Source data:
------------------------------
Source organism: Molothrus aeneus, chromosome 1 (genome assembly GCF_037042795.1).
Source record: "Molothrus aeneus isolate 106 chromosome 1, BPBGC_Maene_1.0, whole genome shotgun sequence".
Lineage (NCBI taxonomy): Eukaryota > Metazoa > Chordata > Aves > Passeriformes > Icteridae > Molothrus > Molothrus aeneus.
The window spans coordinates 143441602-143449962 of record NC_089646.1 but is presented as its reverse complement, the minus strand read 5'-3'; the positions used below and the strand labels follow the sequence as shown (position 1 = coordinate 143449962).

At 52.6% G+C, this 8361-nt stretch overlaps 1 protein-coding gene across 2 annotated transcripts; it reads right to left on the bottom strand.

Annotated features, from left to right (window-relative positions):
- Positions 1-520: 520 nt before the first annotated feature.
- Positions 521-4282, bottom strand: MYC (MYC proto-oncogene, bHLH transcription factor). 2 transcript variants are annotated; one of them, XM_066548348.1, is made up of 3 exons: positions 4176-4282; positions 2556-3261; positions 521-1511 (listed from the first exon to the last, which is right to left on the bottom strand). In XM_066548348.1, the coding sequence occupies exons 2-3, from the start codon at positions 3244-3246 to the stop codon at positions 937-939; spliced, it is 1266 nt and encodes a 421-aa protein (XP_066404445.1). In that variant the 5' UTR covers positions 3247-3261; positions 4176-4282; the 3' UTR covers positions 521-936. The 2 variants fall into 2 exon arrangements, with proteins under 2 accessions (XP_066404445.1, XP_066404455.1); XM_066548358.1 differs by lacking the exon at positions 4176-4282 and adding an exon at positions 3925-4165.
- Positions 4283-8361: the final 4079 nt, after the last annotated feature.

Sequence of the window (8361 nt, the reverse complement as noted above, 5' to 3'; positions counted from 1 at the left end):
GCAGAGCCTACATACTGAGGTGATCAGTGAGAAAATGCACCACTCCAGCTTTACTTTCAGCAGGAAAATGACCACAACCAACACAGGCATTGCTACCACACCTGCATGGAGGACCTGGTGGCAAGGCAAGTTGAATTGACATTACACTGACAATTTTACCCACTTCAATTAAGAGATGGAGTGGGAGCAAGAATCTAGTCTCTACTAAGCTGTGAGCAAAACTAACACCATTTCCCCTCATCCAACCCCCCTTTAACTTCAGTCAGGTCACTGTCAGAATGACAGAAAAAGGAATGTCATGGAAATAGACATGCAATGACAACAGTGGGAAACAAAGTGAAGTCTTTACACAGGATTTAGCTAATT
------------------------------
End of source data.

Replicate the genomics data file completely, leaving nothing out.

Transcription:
Source organism: Molothrus aeneus, chromosome 1 (genome assembly GCF_037042795.1).
Source record: "Molothrus aeneus isolate 106 chromosome 1, BPBGC_Maene_1.0, whole genome shotgun sequence".
Lineage (NCBI taxonomy): Eukaryota > Metazoa > Chordata > Aves > Passeriformes > Icteridae > Molothrus > Molothrus aeneus.
The window spans coordinates 143441602-143449962 of record NC_089646.1 but is presented as its reverse complement, the minus strand read 5'-3'; the positions used below and the strand labels follow the sequence as shown (position 1 = coordinate 143449962).

At 52.6% G+C, this 8361-nt stretch overlaps 1 protein-coding gene across 2 annotated transcripts; it reads right to left on the bottom strand.

Annotated features, from left to right (window-relative positions):
- Positions 1-520: 520 nt before the first annotated feature.
- Positions 521-4282, bottom strand: MYC (MYC proto-oncogene, bHLH transcription factor). 2 transcript variants are annotated; one of them, XM_066548348.1, is made up of 3 exons: positions 4176-4282; positions 2556-3261; positions 521-1511 (listed from the first exon to the last, which is right to left on the bottom strand). In XM_066548348.1, the coding sequence occupies exons 2-3, from the start codon at positions 3244-3246 to the stop codon at positions 937-939; spliced, it is 1266 nt and encodes a 421-aa protein (XP_066404445.1). In that variant the 5' UTR covers positions 3247-3261; positions 4176-4282; the 3' UTR covers positions 521-936. The 2 variants fall into 2 exon arrangements, with proteins under 2 accessions (XP_066404445.1, XP_066404455.1); XM_066548358.1 differs by lacking the exon at positions 4176-4282 and adding an exon at positions 3925-4165.
- Positions 4283-8361: the final 4079 nt, after the last annotated feature.

Sequence of the window (8361 nt, the reverse complement as noted above, 5' to 3'; positions counted from 1 at the left end):
GCAGAGCCTACATACTGAGGTGATCAGTGAGAAAATGCACCACTCCAGCTTTACTTTCAGCAGGAAAATGACCACAACCAACACAGGCATTGCTACCACACCTGCATGGAGGACCTGGTGGCAAGGCAAGTTGAATTGACATTACACTGACAATTTTACCCACTTCAATTAAGAGATGGAGTGGGAGCAAGAATCTAGTCTCTACTAAGCTGTGAGCAAAACTAACACCATTTCCCCTCATCCAACCCCCCTTTAACTTCAGTCAGGTCACTGTCAGAATGACAGAAAAAGGAATGTCATGGAAATAGACATGCAATGACAACAGTGGGAAACAAAGTGAAGTCTTTACACAGGATTTAGCTAATT